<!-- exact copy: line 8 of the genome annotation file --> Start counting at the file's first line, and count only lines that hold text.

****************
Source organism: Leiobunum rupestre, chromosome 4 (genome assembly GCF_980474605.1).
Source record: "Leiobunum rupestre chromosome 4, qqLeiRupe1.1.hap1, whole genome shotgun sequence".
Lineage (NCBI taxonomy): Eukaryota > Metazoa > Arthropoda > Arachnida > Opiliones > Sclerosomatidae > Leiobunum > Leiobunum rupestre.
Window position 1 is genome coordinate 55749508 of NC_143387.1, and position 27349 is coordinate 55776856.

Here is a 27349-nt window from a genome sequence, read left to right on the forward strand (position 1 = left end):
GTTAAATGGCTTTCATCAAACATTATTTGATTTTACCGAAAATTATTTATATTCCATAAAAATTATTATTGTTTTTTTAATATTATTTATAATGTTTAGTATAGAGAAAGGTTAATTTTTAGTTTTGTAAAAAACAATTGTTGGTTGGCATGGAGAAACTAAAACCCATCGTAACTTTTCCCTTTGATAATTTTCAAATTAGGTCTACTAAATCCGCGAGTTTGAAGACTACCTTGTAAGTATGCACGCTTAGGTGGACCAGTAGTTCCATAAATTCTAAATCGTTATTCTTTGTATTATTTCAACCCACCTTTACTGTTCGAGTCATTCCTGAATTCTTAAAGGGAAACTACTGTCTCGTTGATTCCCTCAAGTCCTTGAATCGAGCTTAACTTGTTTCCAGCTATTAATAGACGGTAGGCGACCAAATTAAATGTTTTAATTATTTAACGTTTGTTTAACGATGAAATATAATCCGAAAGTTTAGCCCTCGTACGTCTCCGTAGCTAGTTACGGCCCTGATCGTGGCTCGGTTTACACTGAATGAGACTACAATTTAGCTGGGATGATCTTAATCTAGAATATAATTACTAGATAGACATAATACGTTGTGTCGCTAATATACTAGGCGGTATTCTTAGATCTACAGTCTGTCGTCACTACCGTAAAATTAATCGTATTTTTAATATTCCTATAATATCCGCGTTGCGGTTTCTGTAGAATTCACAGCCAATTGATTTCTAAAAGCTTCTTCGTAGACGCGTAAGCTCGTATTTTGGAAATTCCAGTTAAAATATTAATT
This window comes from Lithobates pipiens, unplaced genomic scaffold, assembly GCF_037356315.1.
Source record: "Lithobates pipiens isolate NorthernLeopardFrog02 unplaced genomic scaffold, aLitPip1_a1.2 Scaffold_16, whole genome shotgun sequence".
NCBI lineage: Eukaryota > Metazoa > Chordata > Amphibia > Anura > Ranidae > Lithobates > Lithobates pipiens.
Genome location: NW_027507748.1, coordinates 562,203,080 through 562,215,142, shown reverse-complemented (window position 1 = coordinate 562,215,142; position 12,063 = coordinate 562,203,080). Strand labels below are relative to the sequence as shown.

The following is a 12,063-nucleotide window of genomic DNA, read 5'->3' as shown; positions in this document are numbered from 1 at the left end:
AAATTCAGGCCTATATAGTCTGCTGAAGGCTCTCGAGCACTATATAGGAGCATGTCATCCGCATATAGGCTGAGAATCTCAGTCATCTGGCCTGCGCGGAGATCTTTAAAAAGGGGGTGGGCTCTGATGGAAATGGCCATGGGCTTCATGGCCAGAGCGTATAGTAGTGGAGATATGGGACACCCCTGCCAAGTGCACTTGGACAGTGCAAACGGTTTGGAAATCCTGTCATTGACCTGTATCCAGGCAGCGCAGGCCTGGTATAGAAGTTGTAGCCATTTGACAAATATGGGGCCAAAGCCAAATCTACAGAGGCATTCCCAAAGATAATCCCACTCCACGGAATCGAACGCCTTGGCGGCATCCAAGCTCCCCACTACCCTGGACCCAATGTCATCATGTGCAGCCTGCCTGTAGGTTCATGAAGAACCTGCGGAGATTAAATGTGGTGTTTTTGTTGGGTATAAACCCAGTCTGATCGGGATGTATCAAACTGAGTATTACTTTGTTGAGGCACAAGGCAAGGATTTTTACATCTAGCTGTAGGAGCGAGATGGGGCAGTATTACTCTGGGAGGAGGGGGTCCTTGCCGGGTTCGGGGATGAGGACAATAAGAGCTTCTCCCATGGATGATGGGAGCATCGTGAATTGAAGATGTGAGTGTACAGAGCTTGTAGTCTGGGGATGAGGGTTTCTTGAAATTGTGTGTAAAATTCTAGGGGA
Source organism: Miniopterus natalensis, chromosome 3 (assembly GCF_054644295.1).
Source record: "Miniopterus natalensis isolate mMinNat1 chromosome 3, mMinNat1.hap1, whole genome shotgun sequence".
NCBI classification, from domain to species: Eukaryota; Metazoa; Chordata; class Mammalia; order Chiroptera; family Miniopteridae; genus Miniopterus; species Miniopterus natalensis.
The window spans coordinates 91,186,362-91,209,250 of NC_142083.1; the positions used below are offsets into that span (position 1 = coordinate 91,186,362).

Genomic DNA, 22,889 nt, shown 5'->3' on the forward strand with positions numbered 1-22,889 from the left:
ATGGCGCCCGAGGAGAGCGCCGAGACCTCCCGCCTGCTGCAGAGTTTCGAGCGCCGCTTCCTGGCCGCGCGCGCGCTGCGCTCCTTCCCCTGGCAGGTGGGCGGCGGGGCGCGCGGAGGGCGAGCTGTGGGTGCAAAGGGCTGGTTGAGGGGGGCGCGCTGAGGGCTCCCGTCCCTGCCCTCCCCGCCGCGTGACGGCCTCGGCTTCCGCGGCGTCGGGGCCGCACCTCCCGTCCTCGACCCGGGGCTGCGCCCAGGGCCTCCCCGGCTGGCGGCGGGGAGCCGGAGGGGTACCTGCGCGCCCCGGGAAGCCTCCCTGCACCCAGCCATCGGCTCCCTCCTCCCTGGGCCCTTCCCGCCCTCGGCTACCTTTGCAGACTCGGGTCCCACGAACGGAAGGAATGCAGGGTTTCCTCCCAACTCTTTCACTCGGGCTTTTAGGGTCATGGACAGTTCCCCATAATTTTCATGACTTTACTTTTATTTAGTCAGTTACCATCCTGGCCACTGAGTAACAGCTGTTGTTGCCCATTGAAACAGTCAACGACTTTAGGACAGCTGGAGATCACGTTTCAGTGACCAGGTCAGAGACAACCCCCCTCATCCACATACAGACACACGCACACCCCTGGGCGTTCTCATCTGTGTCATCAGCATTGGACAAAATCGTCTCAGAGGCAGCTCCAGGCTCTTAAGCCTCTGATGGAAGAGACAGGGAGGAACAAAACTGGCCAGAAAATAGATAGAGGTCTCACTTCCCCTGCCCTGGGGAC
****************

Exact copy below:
Source record: "Lithobates pipiens isolate NorthernLeopardFrog02 unplaced genomic scaffold, aLitPip1_a1.2 Scaffold_16, whole genome shotgun sequence".